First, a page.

Since 2011, Moldova has taken a few steps from its opaque communist past and moved towards greater transparency by opening up its books online. Now with the key to Pandora’s box, civil society and the media are delving in to see what lurks inside.
Moldova kicked off its National Action Plan on Open Government in 2011, and that April, the former Soviet state surprised its neighbours by being the first in the region - and among the first 16 countries in the world - to publish an Open Data Portal, with 186 data sets available and plenty more in the planning.
It was USAID who financed the first version of the portal. The following two versions were backed by the World Bank, and currently includes 722 data sets.
Within the same month, liberal democrat Prime Minister Vlad Filat, who aims to take his country into the European Union, signed a directive and institutionalised the Open Data Programme. The e-Government Centre (EGC) was put in charge to deliver the project. The portal recorded 20,000 downloads of more than 250 data sets in five months - showing that a new era of public scrutiny had indeed begun.
When the Moldovan Finance Ministry released a comprehensive public expenditure database under the World Bank’s BOOST Initiative, civil society quickly combed through the numbers and showed how much the state’s civil servants cost taxpayers by releasing the Budget Stories.
The new and fragile Moldovan civil society’s drive for transparency and improved public services garnered wide support.
The World Bank gave $20 million for the e-government implementation, while World Bank president Robert Zoellick visited Moldova in August 2010, and open data advocate Hans Rosling came a year later. Both met with PM Vlad Filat in the capital Chisinau to discuss the open data partnership.
“The World Bank has agreed to support the Moldovan Government e-transformation project as a complement to the important contributions of international actors such as USAID and United Nations Development Programme (UNDP)", which were already piloting e-services, training civil servants and supporting legal reforms, a report said.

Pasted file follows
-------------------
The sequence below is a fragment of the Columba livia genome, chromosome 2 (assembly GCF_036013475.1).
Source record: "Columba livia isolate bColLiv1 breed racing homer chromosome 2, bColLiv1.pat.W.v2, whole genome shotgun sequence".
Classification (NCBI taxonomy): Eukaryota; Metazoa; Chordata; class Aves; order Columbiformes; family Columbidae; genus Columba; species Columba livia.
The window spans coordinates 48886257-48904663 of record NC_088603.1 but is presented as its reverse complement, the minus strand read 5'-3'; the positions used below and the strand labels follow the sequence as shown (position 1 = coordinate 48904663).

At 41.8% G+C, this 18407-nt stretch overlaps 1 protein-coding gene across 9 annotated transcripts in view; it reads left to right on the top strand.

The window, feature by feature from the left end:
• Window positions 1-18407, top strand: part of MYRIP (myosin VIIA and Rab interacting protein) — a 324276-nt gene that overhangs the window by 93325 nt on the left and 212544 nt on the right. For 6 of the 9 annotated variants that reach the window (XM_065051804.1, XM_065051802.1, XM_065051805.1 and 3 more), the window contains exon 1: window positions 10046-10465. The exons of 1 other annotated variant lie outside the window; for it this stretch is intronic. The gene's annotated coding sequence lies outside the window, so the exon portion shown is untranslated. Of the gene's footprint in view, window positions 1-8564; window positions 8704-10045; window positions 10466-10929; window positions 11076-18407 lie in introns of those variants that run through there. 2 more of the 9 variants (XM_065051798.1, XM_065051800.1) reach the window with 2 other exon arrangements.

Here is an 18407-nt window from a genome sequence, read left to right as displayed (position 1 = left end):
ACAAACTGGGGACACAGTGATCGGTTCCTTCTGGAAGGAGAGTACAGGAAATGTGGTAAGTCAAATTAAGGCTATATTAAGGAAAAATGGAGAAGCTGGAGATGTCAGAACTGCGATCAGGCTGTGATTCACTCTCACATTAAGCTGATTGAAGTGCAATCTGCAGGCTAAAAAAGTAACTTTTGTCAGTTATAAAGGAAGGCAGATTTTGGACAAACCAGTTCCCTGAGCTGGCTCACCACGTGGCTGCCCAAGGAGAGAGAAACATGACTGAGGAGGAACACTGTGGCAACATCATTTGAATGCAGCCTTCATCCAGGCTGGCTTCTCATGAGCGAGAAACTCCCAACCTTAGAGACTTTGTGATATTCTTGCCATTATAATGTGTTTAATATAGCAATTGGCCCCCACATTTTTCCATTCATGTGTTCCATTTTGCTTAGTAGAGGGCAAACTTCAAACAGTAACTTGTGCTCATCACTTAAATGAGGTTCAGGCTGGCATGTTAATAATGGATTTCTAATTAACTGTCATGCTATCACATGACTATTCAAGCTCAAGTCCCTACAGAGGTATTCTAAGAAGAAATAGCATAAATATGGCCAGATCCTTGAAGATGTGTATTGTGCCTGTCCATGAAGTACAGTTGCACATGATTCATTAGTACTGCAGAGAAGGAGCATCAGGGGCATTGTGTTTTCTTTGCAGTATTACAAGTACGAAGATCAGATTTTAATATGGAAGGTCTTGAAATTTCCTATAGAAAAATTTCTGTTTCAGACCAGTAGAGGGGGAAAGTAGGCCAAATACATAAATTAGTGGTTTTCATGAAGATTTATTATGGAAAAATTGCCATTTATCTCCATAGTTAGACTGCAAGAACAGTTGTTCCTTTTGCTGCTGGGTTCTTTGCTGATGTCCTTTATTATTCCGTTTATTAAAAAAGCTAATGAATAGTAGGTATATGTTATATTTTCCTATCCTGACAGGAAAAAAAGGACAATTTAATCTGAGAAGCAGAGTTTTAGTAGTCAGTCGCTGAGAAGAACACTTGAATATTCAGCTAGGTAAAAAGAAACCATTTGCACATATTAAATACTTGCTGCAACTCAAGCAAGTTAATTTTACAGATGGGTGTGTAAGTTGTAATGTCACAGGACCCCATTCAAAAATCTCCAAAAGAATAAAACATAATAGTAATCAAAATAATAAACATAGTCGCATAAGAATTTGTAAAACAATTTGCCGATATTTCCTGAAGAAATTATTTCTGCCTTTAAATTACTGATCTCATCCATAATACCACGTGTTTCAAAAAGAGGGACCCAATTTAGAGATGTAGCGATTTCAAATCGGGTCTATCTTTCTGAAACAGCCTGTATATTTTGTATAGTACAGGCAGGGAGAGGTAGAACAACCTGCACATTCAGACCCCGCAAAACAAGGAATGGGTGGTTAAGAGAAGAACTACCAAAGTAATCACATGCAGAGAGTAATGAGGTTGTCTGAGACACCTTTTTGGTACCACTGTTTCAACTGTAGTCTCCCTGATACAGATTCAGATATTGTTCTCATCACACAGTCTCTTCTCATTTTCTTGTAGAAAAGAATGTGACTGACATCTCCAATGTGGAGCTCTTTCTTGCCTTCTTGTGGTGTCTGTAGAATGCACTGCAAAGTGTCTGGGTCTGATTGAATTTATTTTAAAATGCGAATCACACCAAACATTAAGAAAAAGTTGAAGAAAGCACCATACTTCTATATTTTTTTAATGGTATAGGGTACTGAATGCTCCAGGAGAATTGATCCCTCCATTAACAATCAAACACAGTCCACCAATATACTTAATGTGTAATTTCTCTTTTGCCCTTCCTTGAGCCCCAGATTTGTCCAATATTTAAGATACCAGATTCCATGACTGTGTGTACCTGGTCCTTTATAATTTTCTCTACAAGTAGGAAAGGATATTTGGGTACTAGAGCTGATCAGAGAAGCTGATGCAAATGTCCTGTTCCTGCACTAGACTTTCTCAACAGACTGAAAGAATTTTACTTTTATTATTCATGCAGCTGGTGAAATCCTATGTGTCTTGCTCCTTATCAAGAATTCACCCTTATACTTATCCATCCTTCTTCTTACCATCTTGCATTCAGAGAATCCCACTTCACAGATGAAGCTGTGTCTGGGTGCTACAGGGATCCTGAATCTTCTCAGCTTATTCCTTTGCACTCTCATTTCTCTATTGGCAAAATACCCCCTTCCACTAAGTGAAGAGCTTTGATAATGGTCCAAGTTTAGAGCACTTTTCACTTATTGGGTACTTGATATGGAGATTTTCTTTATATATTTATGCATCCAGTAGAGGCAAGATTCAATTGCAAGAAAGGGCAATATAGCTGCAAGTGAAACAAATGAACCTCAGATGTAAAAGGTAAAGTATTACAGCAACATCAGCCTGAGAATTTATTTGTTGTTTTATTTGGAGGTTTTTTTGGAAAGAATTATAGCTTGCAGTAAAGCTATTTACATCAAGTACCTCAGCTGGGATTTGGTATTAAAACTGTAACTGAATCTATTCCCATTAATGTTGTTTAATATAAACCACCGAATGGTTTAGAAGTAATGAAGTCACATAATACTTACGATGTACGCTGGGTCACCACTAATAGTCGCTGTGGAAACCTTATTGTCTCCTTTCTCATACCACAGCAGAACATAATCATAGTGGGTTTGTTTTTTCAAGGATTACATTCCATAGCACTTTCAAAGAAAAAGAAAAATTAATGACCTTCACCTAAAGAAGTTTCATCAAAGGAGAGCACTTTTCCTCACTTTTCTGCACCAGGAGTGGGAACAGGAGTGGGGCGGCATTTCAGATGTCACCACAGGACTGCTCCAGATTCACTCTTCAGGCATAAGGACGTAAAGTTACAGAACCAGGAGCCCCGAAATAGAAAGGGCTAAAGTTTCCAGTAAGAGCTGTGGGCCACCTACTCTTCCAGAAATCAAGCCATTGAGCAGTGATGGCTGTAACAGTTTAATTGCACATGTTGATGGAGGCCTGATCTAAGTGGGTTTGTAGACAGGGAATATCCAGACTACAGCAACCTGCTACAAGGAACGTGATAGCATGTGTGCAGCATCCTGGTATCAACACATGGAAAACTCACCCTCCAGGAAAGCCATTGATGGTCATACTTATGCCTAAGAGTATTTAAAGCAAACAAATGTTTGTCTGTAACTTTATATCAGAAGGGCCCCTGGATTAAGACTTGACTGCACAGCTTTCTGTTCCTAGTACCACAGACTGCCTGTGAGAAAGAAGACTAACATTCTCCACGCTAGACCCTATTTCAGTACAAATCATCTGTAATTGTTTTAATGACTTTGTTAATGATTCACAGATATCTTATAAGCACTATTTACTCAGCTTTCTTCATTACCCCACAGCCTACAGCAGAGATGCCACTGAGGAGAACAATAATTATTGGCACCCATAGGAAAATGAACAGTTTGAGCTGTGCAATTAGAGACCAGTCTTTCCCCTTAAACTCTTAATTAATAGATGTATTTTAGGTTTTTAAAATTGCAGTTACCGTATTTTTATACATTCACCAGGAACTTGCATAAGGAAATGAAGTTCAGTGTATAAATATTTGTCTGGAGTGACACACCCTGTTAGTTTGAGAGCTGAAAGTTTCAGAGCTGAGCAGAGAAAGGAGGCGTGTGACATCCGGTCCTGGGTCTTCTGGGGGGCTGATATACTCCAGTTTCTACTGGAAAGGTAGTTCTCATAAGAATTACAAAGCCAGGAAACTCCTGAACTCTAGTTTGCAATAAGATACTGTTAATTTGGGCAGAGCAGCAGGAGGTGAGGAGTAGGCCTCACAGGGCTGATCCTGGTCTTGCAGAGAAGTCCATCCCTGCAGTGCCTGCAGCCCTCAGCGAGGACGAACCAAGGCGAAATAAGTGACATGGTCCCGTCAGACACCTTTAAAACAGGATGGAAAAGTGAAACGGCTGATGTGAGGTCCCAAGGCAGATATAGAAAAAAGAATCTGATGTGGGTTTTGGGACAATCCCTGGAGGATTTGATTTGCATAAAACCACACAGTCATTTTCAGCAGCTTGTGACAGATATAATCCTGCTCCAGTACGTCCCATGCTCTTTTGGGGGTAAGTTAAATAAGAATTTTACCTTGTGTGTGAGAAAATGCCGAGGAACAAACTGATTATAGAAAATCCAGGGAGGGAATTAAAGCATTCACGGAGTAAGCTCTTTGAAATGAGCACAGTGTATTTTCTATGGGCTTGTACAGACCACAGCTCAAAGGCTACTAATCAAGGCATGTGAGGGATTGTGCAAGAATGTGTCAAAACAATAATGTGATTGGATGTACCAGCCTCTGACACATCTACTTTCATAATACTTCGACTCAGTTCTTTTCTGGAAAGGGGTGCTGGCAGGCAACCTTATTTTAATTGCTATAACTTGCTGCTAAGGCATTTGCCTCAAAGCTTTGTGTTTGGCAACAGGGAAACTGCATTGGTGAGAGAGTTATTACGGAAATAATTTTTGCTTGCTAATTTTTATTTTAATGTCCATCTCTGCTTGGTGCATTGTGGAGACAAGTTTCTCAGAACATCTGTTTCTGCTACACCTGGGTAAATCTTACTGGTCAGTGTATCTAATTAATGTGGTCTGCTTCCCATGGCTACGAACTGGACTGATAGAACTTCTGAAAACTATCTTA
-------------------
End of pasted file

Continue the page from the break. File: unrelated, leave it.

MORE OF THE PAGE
What followed was an innovation contest for apps, hackathons and computer-assisted reporting boot camps - whispering a wind of change.
The U.N. organised a two-day workshop last November in Chisinau, where about 25 young journalists, students and NGO workers from across the region took data expeditions and learnt how to map, scrape and manage a data-driven story. Entry was free and UNDP paid for the participants’ flights, visas and hotels.
Tracking finance is the latest skill that Moldovan journalists have added to their investigative toolkit. A follow-up took place on December 16 and 17, organised by geopolitical magazine Transitions Online (TOL) and MediaPoint, Moldova’s first new media organisation.
Participants learned from leading journalists from the Organized Crime and Corruption Reporting Project how to follow the money, while Thomson Reuters Foundation trained them to mine for stories using Excel.
Moldova is one of the poorest countries in Europe, whose main export partner is Russia, according to Index Mundi.
Accountability in the former Soviet country has a long way to go, but NGOs are already pressing authorities for improved data sets.
The first step towards data-driven investigations in Moldova is being taken now and with $15 million in World Bank funding left to spend for electronic transparency, it could become a revolutionary road.